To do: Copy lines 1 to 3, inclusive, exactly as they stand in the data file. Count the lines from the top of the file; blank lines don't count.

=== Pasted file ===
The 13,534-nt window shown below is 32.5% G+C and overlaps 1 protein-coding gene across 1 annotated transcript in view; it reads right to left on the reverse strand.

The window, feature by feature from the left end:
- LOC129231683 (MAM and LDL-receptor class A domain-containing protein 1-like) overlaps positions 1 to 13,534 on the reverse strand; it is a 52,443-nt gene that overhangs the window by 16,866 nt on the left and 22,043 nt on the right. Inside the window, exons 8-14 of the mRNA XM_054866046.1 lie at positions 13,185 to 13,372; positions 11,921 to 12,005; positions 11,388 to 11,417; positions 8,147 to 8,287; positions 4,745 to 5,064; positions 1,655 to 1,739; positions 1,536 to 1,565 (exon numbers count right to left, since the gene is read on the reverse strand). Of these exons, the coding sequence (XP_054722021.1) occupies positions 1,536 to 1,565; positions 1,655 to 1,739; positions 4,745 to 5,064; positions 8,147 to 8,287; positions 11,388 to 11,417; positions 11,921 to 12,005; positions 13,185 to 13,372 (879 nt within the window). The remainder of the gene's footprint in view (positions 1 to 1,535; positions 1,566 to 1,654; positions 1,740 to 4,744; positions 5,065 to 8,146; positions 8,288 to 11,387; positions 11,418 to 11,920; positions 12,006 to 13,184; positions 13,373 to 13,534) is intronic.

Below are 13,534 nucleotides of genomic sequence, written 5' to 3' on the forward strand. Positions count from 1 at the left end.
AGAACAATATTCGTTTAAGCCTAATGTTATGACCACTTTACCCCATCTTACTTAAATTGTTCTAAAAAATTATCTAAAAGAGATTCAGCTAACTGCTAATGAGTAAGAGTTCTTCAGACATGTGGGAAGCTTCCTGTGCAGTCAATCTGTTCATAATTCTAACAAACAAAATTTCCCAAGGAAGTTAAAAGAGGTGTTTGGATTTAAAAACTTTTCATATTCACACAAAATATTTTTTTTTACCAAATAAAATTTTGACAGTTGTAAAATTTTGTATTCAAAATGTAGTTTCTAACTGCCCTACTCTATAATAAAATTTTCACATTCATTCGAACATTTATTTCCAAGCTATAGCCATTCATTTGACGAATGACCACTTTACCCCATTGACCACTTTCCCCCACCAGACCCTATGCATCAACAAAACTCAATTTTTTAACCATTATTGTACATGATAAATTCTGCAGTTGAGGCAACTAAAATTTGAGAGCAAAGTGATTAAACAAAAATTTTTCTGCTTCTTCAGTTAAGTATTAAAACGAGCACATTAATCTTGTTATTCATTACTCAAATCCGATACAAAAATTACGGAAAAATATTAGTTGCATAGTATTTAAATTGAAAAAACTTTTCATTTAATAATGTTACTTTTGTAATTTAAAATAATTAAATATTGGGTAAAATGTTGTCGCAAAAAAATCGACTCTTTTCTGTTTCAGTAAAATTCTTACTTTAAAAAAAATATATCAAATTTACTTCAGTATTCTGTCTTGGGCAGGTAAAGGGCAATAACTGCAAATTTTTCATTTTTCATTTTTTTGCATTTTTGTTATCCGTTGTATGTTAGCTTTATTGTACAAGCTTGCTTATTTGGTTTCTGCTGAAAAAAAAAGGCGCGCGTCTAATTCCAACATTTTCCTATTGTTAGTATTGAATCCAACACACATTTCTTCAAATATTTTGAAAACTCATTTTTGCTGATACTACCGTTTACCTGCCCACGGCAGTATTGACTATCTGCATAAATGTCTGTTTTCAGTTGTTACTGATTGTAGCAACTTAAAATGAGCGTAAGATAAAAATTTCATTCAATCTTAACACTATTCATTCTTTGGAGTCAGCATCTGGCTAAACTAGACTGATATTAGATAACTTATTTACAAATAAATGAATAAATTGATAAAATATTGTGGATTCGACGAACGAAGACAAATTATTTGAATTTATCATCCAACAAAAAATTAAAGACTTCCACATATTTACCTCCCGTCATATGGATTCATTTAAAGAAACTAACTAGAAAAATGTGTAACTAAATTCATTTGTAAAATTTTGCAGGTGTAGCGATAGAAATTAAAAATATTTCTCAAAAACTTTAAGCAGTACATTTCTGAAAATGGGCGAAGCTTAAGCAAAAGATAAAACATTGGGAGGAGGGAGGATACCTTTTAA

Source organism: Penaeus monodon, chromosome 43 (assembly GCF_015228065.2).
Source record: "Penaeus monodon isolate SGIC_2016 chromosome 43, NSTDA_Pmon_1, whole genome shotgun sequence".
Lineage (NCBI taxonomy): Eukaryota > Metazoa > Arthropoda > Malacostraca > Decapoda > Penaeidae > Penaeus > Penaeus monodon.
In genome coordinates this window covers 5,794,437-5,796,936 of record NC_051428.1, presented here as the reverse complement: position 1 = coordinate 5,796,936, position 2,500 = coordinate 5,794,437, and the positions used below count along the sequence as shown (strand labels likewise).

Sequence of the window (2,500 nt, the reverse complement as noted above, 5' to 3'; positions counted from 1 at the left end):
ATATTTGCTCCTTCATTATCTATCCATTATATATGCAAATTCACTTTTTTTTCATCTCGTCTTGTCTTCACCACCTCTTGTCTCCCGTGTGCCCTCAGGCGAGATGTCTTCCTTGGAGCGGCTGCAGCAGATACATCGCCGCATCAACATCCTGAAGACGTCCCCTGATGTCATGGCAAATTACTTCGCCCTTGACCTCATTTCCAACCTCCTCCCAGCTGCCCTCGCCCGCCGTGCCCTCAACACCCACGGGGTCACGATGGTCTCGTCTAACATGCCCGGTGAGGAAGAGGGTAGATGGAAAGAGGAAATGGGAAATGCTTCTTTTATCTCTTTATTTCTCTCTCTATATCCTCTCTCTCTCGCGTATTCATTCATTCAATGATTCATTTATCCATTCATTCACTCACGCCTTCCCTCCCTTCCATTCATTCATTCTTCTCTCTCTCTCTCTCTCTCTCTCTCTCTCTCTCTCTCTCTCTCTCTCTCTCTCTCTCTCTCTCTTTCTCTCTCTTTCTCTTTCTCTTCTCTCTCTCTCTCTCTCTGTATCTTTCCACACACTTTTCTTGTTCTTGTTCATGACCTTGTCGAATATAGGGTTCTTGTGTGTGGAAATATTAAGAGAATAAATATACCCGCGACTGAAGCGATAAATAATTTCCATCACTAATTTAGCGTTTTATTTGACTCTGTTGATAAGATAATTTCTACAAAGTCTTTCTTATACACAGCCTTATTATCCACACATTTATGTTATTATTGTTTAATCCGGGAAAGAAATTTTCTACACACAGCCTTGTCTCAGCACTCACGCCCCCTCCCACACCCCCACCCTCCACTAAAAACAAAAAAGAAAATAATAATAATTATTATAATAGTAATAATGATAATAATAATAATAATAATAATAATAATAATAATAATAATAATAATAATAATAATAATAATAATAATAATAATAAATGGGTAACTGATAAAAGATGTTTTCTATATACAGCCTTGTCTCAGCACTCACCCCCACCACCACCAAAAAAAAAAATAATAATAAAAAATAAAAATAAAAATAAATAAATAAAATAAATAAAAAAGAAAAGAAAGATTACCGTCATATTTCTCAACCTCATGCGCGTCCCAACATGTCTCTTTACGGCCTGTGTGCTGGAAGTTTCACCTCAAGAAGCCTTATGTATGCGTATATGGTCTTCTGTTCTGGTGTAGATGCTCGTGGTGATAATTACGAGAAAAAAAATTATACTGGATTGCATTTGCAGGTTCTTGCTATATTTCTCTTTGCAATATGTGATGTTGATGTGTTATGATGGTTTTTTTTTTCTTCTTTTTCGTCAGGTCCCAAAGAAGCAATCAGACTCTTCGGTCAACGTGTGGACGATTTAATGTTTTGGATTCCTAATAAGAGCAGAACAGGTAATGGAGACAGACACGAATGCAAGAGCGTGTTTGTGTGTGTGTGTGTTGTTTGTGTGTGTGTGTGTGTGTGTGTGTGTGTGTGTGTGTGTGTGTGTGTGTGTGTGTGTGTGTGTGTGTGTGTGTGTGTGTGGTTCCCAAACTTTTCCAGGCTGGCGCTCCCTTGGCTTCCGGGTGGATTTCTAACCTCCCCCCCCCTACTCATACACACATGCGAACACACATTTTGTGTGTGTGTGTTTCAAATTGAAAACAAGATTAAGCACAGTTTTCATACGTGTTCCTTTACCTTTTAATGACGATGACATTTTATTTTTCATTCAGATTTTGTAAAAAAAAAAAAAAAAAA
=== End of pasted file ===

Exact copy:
The 13,534-nt window shown below is 32.5% G+C and overlaps 1 protein-coding gene across 1 annotated transcript in view; it reads right to left on the reverse strand.

The window, feature by feature from the left end:
- LOC129231683 (MAM and LDL-receptor class A domain-containing protein 1-like) overlaps positions 1 to 13,534 on the reverse strand; it is a 52,443-nt gene that overhangs the window by 16,866 nt on the left and 22,043 nt on the right. Inside the window, exons 8-14 of the mRNA XM_054866046.1 lie at positions 13,185 to 13,372; positions 11,921 to 12,005; positions 11,388 to 11,417; positions 8,147 to 8,287; positions 4,745 to 5,064; positions 1,655 to 1,739; positions 1,536 to 1,565 (exon numbers count right to left, since the gene is read on the reverse strand). Of these exons, the coding sequence (XP_054722021.1) occupies positions 1,536 to 1,565; positions 1,655 to 1,739; positions 4,745 to 5,064; positions 8,147 to 8,287; positions 11,388 to 11,417; positions 11,921 to 12,005; positions 13,185 to 13,372 (879 nt within the window). The remainder of the gene's footprint in view (positions 1 to 1,535; positions 1,566 to 1,654; positions 1,740 to 4,744; positions 5,065 to 8,146; positions 8,288 to 11,387; positions 11,418 to 11,920; positions 12,006 to 13,184; positions 13,373 to 13,534) is intronic.